We were with Turkey's Foreign Minister Mevlüt Çavuşoğlu last week for the 2020 foreign policy evaluation meeting. When answering a question regarding the Joe Biden term, he said, “We want our relations with the U.S. to become predictable.”
The nature of bilateral relations becoming “predictable” does not always mean a consensus will be reached on each and every subject matter.
Provided that both parties declare they are unable to reach an agreement on certain matters of dispute, this may also be considered a sort of consensus, agreeing to disagree, hence rendering relations more foreseeable.
It is uncertain whether this will be the case, but it is likely, and may be noted as an option that will reflect the characteristics of the new era in Turkish-U.S. relations.
Justice and Development (AK) Party Deputy Chairman Numan Kurtulmuş, whom we joined for breakfast a couple of weeks ago, said, “Why are we always talking about the S-400s. There is another aspect to the matter. Why don't we ever discuss what America is doing,” referring to U.S. support for the Fetullah Terrorist Organization (FETÖ), the Kurdistan Workers’ Party (PKK) and its Syrian armed militias, the People's Protection Units (YPG).
Could this complaint be misplaced?
Turkey’s National Defense Minister Hulusi Akar for his part stated:
“The S-400s are not the biggest problem between us and the U.S. Are the PKK and YPG not terrorist organizations? This is what we need to start with. My friends in the U.S. need to address this. This needs to be determined. The PKK is a terrorist organization, the YPG is the name it uses in Syria.”
Is there anything wrong or unjust in this statement?
No, not at all.
TURKEY’S S-400 PURCHASE FROM RUSSIA CANNOT BE CONSIDERED INDEPENDENT OF US SUPPORT FOR YPG
If the case were to be taken to a fair and just judge, they would find Turkey's position on these matters 100 percent legitimate.
While the Democratic Union Party’s (PYD) relationship with the PKK is crystal clear in its 2003 constitution, while it is clear that YPG terrorists in Syria are directed by the PKK from the headquarters in Iraq’s Qandil, had the Americans not played everyone for a fool by denying the relationship between the YPG and the PKK for so long?
They are still clinging onto the same official discourse of course, but at least a little later they started to take a bit more care not to mention this relationship too much.
There is also this:
Besides the “no” answer that Turkey received for the Patriot system in response to the country's need for an air defense system, it is not possible to comprehend the process leading up to Turkey’s purchase of the S-400 system from Russia without considering the disappointment and rage aimed at Washington’s attitude following the coup that transpired in Turkey on July 15, 2016.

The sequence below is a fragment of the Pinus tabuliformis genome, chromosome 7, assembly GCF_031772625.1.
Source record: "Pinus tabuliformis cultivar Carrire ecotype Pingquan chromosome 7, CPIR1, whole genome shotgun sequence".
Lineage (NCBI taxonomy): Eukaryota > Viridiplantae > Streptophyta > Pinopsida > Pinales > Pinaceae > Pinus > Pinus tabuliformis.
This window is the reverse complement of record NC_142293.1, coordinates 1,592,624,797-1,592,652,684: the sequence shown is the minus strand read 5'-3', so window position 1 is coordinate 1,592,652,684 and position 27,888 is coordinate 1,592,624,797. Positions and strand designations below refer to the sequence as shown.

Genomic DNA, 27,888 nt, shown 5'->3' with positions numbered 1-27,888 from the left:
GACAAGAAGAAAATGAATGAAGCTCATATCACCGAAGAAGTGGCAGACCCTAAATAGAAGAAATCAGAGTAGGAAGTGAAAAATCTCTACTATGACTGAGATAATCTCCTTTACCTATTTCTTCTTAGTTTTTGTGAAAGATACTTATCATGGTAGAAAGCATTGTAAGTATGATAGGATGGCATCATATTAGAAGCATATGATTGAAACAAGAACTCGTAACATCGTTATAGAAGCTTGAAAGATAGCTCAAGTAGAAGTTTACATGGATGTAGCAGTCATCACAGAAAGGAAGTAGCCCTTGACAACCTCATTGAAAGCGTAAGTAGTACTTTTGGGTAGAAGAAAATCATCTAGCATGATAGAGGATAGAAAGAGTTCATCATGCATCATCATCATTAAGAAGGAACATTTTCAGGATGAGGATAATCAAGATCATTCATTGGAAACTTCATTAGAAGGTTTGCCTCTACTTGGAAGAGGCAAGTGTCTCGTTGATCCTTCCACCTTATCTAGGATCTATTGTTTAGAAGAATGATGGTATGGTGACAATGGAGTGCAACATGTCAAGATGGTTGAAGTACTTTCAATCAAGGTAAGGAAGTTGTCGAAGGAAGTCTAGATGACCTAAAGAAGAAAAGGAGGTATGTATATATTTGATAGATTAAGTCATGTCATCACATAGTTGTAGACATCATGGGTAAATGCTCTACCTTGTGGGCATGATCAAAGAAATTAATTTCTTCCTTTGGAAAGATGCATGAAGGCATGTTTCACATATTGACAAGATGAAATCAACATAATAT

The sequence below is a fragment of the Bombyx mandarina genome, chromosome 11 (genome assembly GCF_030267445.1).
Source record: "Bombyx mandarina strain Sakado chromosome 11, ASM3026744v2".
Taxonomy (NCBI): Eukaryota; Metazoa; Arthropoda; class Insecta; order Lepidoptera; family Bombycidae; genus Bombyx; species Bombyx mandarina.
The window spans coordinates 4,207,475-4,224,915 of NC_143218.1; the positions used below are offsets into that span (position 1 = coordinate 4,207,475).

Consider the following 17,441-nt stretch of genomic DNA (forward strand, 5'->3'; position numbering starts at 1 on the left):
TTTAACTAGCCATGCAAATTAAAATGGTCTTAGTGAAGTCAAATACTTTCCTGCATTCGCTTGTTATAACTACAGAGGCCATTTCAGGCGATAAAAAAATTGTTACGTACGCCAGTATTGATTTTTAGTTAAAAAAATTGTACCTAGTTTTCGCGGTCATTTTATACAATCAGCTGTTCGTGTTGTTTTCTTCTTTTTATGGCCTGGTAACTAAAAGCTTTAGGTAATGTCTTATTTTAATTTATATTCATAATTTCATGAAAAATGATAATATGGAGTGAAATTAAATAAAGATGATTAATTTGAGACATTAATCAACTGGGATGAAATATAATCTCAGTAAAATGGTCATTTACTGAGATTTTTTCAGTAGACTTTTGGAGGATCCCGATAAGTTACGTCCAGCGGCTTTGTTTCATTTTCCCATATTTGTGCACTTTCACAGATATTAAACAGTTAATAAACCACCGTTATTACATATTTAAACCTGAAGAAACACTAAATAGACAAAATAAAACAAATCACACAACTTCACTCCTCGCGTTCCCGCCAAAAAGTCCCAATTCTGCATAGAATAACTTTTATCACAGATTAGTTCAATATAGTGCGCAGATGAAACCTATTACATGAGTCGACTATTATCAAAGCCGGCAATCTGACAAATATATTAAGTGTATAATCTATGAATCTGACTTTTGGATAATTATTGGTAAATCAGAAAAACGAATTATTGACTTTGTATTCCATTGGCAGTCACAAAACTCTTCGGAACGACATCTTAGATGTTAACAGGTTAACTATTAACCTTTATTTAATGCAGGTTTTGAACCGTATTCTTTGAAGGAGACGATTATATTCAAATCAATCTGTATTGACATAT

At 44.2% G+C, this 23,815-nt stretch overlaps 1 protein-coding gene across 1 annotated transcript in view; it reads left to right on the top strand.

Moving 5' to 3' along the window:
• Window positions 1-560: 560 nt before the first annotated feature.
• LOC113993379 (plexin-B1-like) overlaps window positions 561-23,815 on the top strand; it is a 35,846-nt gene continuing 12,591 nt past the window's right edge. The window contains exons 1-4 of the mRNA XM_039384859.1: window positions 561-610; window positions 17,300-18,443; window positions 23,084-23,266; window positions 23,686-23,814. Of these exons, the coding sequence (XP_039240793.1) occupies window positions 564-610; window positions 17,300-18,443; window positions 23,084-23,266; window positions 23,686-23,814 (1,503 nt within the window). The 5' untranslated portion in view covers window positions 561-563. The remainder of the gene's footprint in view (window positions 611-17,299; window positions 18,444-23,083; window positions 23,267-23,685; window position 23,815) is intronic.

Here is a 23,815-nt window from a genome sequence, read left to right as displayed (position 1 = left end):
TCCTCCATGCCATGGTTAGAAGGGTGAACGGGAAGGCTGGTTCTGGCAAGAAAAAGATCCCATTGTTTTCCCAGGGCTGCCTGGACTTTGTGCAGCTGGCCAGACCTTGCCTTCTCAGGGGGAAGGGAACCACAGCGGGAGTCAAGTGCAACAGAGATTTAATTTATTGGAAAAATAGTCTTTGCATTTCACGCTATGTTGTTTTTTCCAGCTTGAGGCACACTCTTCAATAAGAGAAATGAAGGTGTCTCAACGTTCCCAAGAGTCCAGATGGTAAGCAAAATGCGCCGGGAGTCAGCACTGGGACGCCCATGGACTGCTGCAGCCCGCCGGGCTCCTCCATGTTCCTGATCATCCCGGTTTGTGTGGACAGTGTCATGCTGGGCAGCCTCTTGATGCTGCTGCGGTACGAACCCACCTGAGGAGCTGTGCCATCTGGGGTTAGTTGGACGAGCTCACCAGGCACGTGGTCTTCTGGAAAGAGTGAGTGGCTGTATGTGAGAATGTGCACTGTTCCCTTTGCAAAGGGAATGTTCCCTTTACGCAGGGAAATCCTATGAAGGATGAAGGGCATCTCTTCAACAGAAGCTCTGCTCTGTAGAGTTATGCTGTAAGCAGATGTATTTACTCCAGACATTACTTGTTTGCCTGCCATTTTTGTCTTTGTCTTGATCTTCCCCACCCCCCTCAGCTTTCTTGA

Surely, July 15 is a milestone in this sense.
The deal concerning the air defense system that was going to be bought from China was on the precipice of completion in November 2015. However, it was postponed due to U.S. pressure.
Meanwhile, the S-400 deal with Russia developed following the July 15 coup attempt, in an atmosphere in which U.S. weapons and armament support to the YPG increasingly continued, and Washington did not step back despite Ankara’s clear expression of its disturbance regarding this at every level.
If Americans are asking themselves why they failed to persuade Turkey to give up its purchase of the S-400s, they must first understand the kind of disturbance they caused in Ankara with their actions in relation to the PKK/YPG.
US WILL TARGET S-400, TURKEY WILL SAY ‘END SUPPORT FOR YPG’
Foreign Minister Çavuşoğlu stated at the same meeting that official contact with the Joe Biden administration will commence after Jan. 20. That was the information conveyed through the U.S. ambassador in Ankara. Surely this does not pertain to Turkey alone. Those calling from other countries for meetings were given a similar response.
Signs indicate that the commencement of Biden’s term will trigger a “negotiation” process that will see mutual problems tackled together. It is said that contact will first be initiated through institutions. It is already obvious which matters will be brought to the table as soon as these meetings kick off. The U.S. is going to tell Turkey to withdraw from the S-400 deal, and Turkey is going to demand that the U.S. stop backing the YPG.
National Defense Minister Akar, who spoke the previous day to Hürriyet daily Editor-in-Chief Ahmet Hakan, said: “It is still too early to draw swords against the Biden administration. It will help to ascertain the process and determine a roadmap and method accordingly. This must be understood. We expect the support, including armament, to cease.”
Americans may be looking at starting with the S-400s, but if Biden launches his new term by ceasing support for the YPG, it may provide a more fruitful foundation for bilateral relations.